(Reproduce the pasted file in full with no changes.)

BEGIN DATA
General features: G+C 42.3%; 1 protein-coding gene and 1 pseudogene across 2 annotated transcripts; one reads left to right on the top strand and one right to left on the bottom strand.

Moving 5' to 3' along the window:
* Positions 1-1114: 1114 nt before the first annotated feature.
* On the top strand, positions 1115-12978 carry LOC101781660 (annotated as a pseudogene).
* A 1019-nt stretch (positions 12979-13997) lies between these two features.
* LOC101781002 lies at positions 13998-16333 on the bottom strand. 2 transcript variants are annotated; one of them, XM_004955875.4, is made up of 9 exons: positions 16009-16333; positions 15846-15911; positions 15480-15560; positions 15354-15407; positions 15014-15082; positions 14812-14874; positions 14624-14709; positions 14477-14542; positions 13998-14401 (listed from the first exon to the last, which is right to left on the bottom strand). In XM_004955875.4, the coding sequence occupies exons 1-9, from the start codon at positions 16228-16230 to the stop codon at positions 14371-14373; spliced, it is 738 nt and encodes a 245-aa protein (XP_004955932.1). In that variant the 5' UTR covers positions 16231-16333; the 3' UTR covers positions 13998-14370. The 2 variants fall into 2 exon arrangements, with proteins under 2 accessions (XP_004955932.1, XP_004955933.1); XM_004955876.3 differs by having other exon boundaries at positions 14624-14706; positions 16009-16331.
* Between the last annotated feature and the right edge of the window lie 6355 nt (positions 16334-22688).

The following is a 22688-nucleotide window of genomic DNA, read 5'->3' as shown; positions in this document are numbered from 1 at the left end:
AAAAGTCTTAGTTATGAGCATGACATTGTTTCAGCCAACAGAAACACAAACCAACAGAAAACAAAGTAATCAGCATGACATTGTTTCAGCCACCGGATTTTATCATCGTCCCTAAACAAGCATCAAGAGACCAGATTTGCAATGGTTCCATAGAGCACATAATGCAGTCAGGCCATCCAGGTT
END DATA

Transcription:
General features: G+C 42.3%; 1 protein-coding gene and 1 pseudogene across 2 annotated transcripts; one reads left to right on the top strand and one right to left on the bottom strand.

Moving 5' to 3' along the window:
* Positions 1-1114: 1114 nt before the first annotated feature.
* On the top strand, positions 1115-12978 carry LOC101781660 (annotated as a pseudogene).
* A 1019-nt stretch (positions 12979-13997) lies between these two features.
* LOC101781002 lies at positions 13998-16333 on the bottom strand. 2 transcript variants are annotated; one of them, XM_004955875.4, is made up of 9 exons: positions 16009-16333; positions 15846-15911; positions 15480-15560; positions 15354-15407; positions 15014-15082; positions 14812-14874; positions 14624-14709; positions 14477-14542; positions 13998-14401 (listed from the first exon to the last, which is right to left on the bottom strand). In XM_004955875.4, the coding sequence occupies exons 1-9, from the start codon at positions 16228-16230 to the stop codon at positions 14371-14373; spliced, it is 738 nt and encodes a 245-aa protein (XP_004955932.1). In that variant the 5' UTR covers positions 16231-16333; the 3' UTR covers positions 13998-14370. The 2 variants fall into 2 exon arrangements, with proteins under 2 accessions (XP_004955932.1, XP_004955933.1); XM_004955876.3 differs by having other exon boundaries at positions 14624-14706; positions 16009-16331.
* Between the last annotated feature and the right edge of the window lie 6355 nt (positions 16334-22688).

The following is a 22688-nucleotide window of genomic DNA, read 5'->3' as shown; positions in this document are numbered from 1 at the left end:
AAAAGTCTTAGTTATGAGCATGACATTGTTTCAGCCAACAGAAACACAAACCAACAGAAAACAAAGTAATCAGCATGACATTGTTTCAGCCACCGGATTTTATCATCGTCCCTAAACAAGCATCAAGAGACCAGATTTGCAATGGTTCCATAGAGCACATAATGCAGTCAGGCCATCCAGGTT